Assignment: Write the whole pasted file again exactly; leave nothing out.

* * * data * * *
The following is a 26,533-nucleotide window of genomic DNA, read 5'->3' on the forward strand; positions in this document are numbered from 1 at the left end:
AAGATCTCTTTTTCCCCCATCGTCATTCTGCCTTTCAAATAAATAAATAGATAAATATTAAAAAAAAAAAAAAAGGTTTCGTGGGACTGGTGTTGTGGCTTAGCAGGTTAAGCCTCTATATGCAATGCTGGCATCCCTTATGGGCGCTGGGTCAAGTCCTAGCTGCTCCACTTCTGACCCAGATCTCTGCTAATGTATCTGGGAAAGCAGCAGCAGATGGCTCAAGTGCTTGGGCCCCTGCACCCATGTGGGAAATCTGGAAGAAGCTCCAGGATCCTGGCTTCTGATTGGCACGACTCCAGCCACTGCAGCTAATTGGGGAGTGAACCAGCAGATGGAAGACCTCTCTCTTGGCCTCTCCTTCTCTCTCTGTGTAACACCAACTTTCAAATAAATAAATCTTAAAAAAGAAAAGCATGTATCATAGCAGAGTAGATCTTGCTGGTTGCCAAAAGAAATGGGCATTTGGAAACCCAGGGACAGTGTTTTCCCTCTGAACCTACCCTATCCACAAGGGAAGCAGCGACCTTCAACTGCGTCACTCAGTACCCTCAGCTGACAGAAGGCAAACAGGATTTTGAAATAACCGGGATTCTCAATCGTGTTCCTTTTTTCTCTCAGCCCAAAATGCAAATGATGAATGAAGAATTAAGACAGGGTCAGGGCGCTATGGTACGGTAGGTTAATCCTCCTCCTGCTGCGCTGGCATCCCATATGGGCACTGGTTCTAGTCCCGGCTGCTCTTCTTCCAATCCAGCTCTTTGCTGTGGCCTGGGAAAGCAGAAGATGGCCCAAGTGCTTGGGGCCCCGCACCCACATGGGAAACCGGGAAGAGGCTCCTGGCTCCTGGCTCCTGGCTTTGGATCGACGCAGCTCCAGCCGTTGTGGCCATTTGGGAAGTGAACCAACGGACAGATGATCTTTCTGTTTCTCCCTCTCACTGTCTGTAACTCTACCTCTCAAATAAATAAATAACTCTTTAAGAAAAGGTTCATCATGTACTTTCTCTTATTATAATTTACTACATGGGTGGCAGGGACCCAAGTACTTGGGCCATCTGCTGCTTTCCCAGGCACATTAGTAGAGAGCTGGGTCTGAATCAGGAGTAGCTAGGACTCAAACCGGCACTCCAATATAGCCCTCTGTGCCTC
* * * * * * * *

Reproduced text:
The following is a 26,533-nucleotide window of genomic DNA, read 5'->3' on the forward strand; positions in this document are numbered from 1 at the left end:
AAGATCTCTTTTTCCCCCATCGTCATTCTGCCTTTCAAATAAATAAATAGATAAATATTAAAAAAAAAAAAAAAGGTTTCGTGGGACTGGTGTTGTGGCTTAGCAGGTTAAGCCTCTATATGCAATGCTGGCATCCCTTATGGGCGCTGGGTCAAGTCCTAGCTGCTCCACTTCTGACCCAGATCTCTGCTAATGTATCTGGGAAAGCAGCAGCAGATGGCTCAAGTGCTTGGGCCCCTGCACCCATGTGGGAAATCTGGAAGAAGCTCCAGGATCCTGGCTTCTGATTGGCACGACTCCAGCCACTGCAGCTAATTGGGGAGTGAACCAGCAGATGGAAGACCTCTCTCTTGGCCTCTCCTTCTCTCTCTGTGTAACACCAACTTTCAAATAAATAAATCTTAAAAAAGAAAAGCATGTATCATAGCAGAGTAGATCTTGCTGGTTGCCAAAAGAAATGGGCATTTGGAAACCCAGGGACAGTGTTTTCCCTCTGAACCTACCCTATCCACAAGGGAAGCAGCGACCTTCAACTGCGTCACTCAGTACCCTCAGCTGACAGAAGGCAAACAGGATTTTGAAATAACCGGGATTCTCAATCGTGTTCCTTTTTTCTCTCAGCCCAAAATGCAAATGATGAATGAAGAATTAAGACAGGGTCAGGGCGCTATGGTACGGTAGGTTAATCCTCCTCCTGCTGCGCTGGCATCCCATATGGGCACTGGTTCTAGTCCCGGCTGCTCTTCTTCCAATCCAGCTCTTTGCTGTGGCCTGGGAAAGCAGAAGATGGCCCAAGTGCTTGGGGCCCCGCACCCACATGGGAAACCGGGAAGAGGCTCCTGGCTCCTGGCTCCTGGCTTTGGATCGACGCAGCTCCAGCCGTTGTGGCCATTTGGGAAGTGAACCAACGGACAGATGATCTTTCTGTTTCTCCCTCTCACTGTCTGTAACTCTACCTCTCAAATAAATAAATAACTCTTTAAGAAAAGGTTCATCATGTACTTTCTCTTATTATAATTTACTACATGGGTGGCAGGGACCCAAGTACTTGGGCCATCTGCTGCTTTCCCAGGCACATTAGTAGAGAGCTGGGTCTGAATCAGGAGTAGCTAGGACTCAAACCGGCACTCCAATATAGCCCTCTGTGCCTC